For many English families, the political and religious disarray that plagued their homeland made the frontiers of the New World an attractive prospect. Thousands migrated, aboard cramped disease-ridden ships. They arrived sick, poor, and hungry, but were welcomed in many cases with far greater opportunity than at home in England. Many of these hardy settlers went on to make important contributions to the emerging nations in which they landed. Among early immigrants bearing the name Jurdant or a variant listed above were: Thomas Jordan, who came to Virginia in 1623; as well as William Jorden, who arrived in Maryland in 1668 and Ann Margarett Jordon, who arrived in Philadelphia in 1792..

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Motto


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Motto



The motto was originally a war cry or slogan. Mottoes first began to be shown with arms in the 14th and 15th centuries, but were not in general use until the 17th century. Thus the oldest coats of arms generally do not include a motto. Mottoes seldom form part of the grant of arms: Under most heraldic authorities, a motto is an optional component of the coat of arms, and can be added to or changed at will; many families have chosen not to display a motto.

Motto: Percussa Resurgo
Motto Translation: Struck down, I rise again


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Jurdant Family Crest Products


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Jurdant Family Crest Products




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See Also


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See Also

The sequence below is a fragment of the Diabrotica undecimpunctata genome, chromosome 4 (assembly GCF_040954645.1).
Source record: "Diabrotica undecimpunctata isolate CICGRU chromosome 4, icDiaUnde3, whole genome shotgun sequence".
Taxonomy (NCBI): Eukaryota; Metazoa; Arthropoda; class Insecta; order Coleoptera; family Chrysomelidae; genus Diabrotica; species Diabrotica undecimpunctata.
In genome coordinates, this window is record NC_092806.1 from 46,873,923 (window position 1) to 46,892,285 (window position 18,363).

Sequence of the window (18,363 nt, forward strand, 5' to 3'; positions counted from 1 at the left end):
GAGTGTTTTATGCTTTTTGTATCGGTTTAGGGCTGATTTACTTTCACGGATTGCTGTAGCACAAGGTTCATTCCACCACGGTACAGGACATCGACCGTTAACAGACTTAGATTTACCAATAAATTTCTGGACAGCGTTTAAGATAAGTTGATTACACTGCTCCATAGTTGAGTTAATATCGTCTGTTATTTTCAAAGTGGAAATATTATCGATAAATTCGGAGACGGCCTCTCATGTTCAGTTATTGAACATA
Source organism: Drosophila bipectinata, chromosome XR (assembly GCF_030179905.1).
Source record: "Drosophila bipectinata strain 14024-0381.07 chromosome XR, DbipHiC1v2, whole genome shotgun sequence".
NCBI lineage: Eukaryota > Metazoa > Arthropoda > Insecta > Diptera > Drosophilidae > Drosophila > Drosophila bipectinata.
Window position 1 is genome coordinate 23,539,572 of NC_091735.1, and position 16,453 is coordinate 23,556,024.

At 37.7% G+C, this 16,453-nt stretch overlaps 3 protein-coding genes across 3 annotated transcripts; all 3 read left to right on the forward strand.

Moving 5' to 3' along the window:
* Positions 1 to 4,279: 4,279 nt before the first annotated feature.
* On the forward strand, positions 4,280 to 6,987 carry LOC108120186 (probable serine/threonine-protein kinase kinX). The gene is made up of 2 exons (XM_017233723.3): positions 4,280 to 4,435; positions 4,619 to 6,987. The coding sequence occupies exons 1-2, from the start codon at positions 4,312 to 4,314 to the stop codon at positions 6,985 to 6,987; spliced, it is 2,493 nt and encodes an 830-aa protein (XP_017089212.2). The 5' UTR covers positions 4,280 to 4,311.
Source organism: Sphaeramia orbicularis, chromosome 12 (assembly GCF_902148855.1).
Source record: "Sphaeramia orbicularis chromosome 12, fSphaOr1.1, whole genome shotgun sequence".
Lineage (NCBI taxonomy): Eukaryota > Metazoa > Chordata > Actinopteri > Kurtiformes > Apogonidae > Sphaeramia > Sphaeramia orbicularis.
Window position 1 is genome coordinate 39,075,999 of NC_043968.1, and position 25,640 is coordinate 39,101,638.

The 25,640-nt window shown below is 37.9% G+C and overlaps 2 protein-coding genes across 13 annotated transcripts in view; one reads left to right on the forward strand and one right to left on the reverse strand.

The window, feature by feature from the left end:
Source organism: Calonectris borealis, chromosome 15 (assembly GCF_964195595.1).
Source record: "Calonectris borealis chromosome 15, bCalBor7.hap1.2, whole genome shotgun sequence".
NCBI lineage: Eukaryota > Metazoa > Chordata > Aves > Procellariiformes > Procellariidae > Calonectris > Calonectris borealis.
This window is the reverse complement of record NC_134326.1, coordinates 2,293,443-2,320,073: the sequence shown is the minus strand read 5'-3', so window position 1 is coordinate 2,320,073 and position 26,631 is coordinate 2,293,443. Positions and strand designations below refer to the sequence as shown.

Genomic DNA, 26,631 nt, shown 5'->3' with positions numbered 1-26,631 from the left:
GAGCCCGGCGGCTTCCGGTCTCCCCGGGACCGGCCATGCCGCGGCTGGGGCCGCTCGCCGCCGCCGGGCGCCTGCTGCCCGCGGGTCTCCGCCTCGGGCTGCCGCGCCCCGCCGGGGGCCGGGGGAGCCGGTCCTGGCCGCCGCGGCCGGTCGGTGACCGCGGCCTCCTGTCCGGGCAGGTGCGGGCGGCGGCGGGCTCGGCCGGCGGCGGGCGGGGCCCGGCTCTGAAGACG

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Citations


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Citations



    Other References

    1. Innes, Thomas and Learney. The Tartans of the Clans and Families of Scotland 1st Edition. Edinburgh: W & A. K. Johnston Limited, 1938. Print.
    2. Colletta, John P. They Came In Ships. Salt Lake City: Ancestry, 1993. Print.
    3. Egle, William Henry. Pennsylvania Genealogies Scotch-Irish and German. Harrisburg: L.S. Hart, 1886. Print.
    4. Burke, John Bernard Ed. The Roll of Battle Abbey. Baltimore: Genealogical Publishing. Print.
    5. Bowman, George Ernest. The Mayflower Reader A Selection of Articales from The Mayflower Descendent. Baltimore: Genealogical Publishing. Print.
    6. Markale, J. Celtic Civilization. London: Gordon & Cremonesi, 1976. Print.
    7. Bardsley, C.W. A Dictionary of English and Welsh Surnames: With Special American Instances. Wiltshire: Heraldry Today, 1901. Print. (ISBN 0-900455-44-6).
    8. Cook, Chris. English Historical Facts 1603-1688. London: MacMillan, 1980. Print.
    9. Crozier, William Armstrong Edition. Crozier's General Armory A Registry of American Families Entitled to Coat Armor. New York: Fox, Duffield, 1904. Print.
    10. Hanks, Patricia and Flavia Hodges. A Dictionary of Surnames. Oxford: Oxford University Press, 1988. Print. (ISBN 0-19-211592-8).
    11. ...

    The Jurdant Family Crest was acquired from the Houseofnames.com archives. The Jurdant Family Crest was drawn according to heraldic standards based on published blazons. We generally include the oldest published family crest once associated with each surname.

    This page was last modified on 24 May 2013 at 11:04.